Tony Woods on Sunday 17 March 2013
"I planted 2 different kinds of celery last year. I brought 12 small plants. They grew and grew and I had so much celery and shared with my son and family and neighbors. It was awesome. Every time I went outside to work in the garden, I was eating celery and tomatoes and peppers while working. I am hoping the celery will come back up this spring. I live in Wisconsin, so I will be looking once the snow is gone from the ground."
Betty J Gunderson on Saturday 30 March 2013
"I've actually had great success with celery re-grown from the grocery store, using the cut and come again method with them: My four celery plants are at almost the two-year mark, though one of them has now gone to flowering and so will need to be replaced. I'm planning on saving the seed and seeing what might happen with them!"
Israeliminx on Friday 10 May 2013
"How do commercial celery growers keep their celery stalks from sprawling. Would like to keep my celery stalks upright and tight. I have 1000 celery plants to maintain."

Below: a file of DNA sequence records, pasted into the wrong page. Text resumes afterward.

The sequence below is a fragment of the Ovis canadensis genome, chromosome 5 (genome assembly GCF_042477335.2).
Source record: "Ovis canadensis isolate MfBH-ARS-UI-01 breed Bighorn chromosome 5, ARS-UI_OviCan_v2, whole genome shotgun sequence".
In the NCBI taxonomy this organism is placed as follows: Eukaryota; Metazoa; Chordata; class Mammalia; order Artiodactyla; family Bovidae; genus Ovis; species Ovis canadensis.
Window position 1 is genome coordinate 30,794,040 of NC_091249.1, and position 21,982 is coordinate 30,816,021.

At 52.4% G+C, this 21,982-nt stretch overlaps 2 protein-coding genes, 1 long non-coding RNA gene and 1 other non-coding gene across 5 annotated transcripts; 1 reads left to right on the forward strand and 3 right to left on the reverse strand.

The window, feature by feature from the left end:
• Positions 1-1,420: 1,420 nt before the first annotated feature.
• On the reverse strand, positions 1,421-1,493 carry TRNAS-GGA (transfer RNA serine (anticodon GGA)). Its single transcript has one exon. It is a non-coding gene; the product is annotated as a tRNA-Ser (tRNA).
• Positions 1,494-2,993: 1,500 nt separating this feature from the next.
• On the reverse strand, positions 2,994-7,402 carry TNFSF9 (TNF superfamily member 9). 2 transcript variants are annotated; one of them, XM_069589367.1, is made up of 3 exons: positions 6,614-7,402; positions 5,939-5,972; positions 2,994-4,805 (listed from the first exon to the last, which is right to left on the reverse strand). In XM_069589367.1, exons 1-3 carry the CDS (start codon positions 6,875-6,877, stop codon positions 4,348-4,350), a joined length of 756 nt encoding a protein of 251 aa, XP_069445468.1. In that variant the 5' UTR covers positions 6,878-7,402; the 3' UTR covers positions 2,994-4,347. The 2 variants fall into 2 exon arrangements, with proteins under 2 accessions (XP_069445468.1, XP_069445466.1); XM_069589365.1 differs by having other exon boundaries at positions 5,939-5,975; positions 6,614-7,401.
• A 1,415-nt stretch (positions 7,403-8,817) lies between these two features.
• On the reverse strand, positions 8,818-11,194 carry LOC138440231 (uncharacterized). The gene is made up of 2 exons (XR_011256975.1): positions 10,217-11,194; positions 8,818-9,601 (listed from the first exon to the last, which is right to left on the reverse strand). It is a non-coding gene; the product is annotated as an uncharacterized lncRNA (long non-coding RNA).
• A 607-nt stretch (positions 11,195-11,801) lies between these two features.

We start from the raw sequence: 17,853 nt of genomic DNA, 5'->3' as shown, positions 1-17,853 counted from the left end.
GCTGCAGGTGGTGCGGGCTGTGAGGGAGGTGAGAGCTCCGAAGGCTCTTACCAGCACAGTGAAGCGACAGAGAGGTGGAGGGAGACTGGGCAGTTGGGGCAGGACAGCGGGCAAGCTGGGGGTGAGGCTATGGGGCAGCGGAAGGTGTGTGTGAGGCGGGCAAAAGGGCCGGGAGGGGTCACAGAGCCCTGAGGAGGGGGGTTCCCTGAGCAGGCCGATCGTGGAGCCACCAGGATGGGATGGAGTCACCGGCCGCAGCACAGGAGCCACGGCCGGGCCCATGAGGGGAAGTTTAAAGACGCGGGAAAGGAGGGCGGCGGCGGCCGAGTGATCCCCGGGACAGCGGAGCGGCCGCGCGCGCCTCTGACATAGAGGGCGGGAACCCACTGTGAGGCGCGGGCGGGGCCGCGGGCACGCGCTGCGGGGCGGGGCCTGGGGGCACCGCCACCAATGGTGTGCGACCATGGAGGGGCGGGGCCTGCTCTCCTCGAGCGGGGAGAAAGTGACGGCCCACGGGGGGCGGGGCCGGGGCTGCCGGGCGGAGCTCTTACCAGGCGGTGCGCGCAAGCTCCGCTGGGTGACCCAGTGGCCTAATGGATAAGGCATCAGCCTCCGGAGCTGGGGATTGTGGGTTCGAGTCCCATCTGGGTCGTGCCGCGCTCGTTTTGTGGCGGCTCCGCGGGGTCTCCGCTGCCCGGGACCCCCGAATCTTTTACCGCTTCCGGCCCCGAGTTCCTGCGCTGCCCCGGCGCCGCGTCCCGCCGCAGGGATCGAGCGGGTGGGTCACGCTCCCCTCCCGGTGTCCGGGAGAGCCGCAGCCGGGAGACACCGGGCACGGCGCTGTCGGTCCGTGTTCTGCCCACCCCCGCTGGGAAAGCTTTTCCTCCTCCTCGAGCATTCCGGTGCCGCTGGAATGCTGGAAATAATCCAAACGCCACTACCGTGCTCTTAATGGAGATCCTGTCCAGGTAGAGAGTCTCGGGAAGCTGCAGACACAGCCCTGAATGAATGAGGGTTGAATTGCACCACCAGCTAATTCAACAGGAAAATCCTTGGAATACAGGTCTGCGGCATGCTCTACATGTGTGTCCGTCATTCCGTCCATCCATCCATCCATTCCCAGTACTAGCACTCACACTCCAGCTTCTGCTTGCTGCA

Tony on Thursday 1 August 2013
"Tony, commercial growers grow their crop in heavily fertilized muck soil and pump the plants full of water. Then they wait for the perfect day and start harvesting the crop before dawn. It's a tightly engineered crop! You can't tie up a thousand plants as some gardeners do, so you should harvest and trim them down for sale when they look most promising. Ever heard of starting small? Good luck!"
Barbara Pleasant on Friday 2 August 2013
"Hello, first time grower I live in az and even in the fall it is still 89 most days. would this make a good indoor plant? and also is it possible to keep it as an in water plant? Or does it have to be transplanted into soil? "
tori on Saturday 28 September 2013
"Celery's growth plan includes a deep, stout taproot, so long-term life in water is not an option. You should try growing celery as a winter annual in your climate. Depending on your location and elevation, it may require some protection from cold, but will perform much better than celery grown during the warm season."